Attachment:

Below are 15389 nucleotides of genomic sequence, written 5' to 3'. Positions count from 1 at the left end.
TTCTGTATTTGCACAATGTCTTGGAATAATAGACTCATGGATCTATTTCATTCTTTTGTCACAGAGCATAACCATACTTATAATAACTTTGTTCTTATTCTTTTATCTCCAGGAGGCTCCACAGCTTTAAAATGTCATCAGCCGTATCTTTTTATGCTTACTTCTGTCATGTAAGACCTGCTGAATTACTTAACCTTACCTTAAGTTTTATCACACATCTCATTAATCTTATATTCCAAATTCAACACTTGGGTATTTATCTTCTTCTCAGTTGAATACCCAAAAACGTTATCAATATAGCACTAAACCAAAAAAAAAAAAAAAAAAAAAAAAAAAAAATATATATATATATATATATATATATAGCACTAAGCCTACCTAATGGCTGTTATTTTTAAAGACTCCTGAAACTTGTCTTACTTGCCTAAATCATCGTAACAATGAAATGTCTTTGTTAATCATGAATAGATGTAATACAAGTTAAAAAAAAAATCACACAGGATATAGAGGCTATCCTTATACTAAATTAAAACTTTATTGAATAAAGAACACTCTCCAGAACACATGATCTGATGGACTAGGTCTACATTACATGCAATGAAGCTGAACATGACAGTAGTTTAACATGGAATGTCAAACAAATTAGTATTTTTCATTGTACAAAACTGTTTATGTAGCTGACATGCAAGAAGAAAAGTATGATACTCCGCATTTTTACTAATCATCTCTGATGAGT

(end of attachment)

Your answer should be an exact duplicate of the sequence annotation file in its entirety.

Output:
Below are 15389 nucleotides of genomic sequence, written 5' to 3'. Positions count from 1 at the left end.
TTCTGTATTTGCACAATGTCTTGGAATAATAGACTCATGGATCTATTTCATTCTTTTGTCACAGAGCATAACCATACTTATAATAACTTTGTTCTTATTCTTTTATCTCCAGGAGGCTCCACAGCTTTAAAATGTCATCAGCCGTATCTTTTTATGCTTACTTCTGTCATGTAAGACCTGCTGAATTACTTAACCTTACCTTAAGTTTTATCACACATCTCATTAATCTTATATTCCAAATTCAACACTTGGGTATTTATCTTCTTCTCAGTTGAATACCCAAAAACGTTATCAATATAGCACTAAACCAAAAAAAAAAAAAAAAAAAAAAAAAAAAAATATATATATATATATATATATATATAGCACTAAGCCTACCTAATGGCTGTTATTTTTAAAGACTCCTGAAACTTGTCTTACTTGCCTAAATCATCGTAACAATGAAATGTCTTTGTTAATCATGAATAGATGTAATACAAGTTAAAAAAAAAATCACACAGGATATAGAGGCTATCCTTATACTAAATTAAAACTTTATTGAATAAAGAACACTCTCCAGAACACATGATCTGATGGACTAGGTCTACATTACATGCAATGAAGCTGAACATGACAGTAGTTTAACATGGAATGTCAAACAAATTAGTATTTTTCATTGTACAAAACTGTTTATGTAGCTGACATGCAAGAAGAAAAGTATGATACTCCGCATTTTTACTAATCATCTCTGATGAGT